DNO said on Wednesday that it had received acceptances for its bid representing 52.44% of Faroe’s shares, up from 43.8% a few days ago, after upping its takeover bid on Tuesday to 160p from 152p.
The news has some contemplating whether this may have opened the door to other mergers and acquisitions (M&A) in the region.
The answer seems to be both yes and no.
Speaking to Proactive, a City analyst said that the DNO takeover of Faroe was more of an exception rather than the rule, mainly due to a “significant amount of overlap” between its own strategy and Faroe’s.
Instead, the analyst says acquisitions in the region have “migrated to a piecemeal type approach … you can actually be quite focused on what you will acquire, it’s really single asset types that are going to pique people’s imagination”.
In short, rather than an entire company being taken out, packages of assets will instead be picked up on a case-by-case basis.
This view is backed by Jack Allardyce, oil & gas research analyst at broker Cantor Fitzgerald, who says that most of the M&A activity in the region “has been focused on asset packages, and it tends to be private equity-backed companies … it's majors selling and private picking up asset packages”.
“The slight issue among the North Sea companies is that there just aren’t that many well-balanced companies with good portfolios like Faroe.”
Allardyce adds that the Faroe takeover was “a specific example” of a company whose portfolio “fitted a need for DNO perfectly” as there is “a dearth of available assets and smaller companies on the Norwegian side of the North Sea”.
James Midgley, energy research analyst at broker Mirabaud, is another observer backing the piece-meal approach, saying it’s “asset specific M&A that we’re going to see going forward”.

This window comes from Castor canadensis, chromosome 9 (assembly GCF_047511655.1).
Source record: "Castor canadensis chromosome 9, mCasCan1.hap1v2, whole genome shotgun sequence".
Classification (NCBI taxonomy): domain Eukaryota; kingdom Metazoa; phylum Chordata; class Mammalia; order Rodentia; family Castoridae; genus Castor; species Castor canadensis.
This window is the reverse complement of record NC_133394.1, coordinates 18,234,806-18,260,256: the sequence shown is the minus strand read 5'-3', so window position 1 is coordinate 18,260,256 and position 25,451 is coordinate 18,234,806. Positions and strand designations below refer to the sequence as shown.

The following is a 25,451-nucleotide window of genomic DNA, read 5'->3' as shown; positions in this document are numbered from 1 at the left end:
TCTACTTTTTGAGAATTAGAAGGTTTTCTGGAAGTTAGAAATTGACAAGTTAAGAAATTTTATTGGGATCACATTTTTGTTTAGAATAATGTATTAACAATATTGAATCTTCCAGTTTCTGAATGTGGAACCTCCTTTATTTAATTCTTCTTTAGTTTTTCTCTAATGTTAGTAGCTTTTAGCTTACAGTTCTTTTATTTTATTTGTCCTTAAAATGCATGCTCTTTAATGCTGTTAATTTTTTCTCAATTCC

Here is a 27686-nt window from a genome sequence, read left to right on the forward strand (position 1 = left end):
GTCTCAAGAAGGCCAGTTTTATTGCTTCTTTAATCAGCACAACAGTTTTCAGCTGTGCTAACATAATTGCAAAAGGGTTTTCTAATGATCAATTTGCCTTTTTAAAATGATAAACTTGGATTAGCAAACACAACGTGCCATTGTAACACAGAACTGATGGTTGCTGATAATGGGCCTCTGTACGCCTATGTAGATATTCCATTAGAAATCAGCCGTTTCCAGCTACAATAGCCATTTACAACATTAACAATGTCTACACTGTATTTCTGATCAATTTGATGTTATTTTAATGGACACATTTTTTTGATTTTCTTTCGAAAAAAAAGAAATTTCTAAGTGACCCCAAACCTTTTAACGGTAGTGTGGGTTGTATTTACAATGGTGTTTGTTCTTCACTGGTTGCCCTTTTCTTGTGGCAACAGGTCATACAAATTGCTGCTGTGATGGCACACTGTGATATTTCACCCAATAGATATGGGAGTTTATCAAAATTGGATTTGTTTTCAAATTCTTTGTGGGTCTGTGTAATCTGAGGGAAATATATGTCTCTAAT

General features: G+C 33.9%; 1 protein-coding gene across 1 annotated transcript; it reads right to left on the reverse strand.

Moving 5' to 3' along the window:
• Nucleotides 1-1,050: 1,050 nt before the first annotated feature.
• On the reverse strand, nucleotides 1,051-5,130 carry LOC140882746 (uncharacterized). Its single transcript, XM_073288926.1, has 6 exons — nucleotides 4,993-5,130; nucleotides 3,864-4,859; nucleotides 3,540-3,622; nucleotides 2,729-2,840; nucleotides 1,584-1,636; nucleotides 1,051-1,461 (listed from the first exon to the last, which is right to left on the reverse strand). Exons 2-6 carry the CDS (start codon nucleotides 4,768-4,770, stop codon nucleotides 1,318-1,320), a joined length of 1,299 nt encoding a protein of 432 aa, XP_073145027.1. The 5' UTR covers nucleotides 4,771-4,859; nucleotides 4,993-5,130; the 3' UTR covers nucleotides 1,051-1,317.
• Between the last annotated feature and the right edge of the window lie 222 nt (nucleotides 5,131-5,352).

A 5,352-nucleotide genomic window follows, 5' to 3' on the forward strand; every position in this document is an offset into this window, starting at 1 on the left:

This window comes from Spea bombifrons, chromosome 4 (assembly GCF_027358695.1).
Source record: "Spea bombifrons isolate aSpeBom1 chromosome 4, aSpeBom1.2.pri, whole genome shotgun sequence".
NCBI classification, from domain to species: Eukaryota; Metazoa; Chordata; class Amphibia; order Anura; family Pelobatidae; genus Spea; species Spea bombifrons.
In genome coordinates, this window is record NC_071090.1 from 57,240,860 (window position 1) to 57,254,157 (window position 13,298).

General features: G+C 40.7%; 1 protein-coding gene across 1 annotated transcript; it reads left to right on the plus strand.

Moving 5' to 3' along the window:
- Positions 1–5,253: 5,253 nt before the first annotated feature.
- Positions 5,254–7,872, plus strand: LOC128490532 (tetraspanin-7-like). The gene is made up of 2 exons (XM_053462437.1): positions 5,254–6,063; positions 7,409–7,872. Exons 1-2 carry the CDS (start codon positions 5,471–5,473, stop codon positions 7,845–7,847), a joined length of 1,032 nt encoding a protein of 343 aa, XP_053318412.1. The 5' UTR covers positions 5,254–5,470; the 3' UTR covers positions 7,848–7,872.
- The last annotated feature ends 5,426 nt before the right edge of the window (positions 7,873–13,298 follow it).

He adds that there is also unlikely to be much interest from oil majors, usually, the ones making large acquisitions, in the North Sea area.
“I can’t see any interest [from oil majors] in the North Sea … it’s a mature basin which is on the decline and majors are going after reserve replacement at the moment.”
There is however one exception …
One name that pops up as a potential takeover target is Hurricane Energy PLC (LON:HUR), which operates the Lancaster field in the West of Shetland region.
The City analyst says that if any firm was going to be taken out next, Hurricane may be the most likely as it has “size and scale and is suitable for a much larger entity to take it out without getting indigestion”.
Midgley, however, disagrees that Hurricane will follow Faroe, saying the firm will appeal to “a completely different kind of investor”.
“When you’re buying Faroe, you’re essentially buying a North Sea starter package, it’s a neat bolt-on for DNO … The types looking at Hurricane are companies that buy into the technology that need to replace reserves and resources, it’s a totally different acquirer that would go after that,” he adds.
Hurricane Energy did not comment on the analysts' speculation.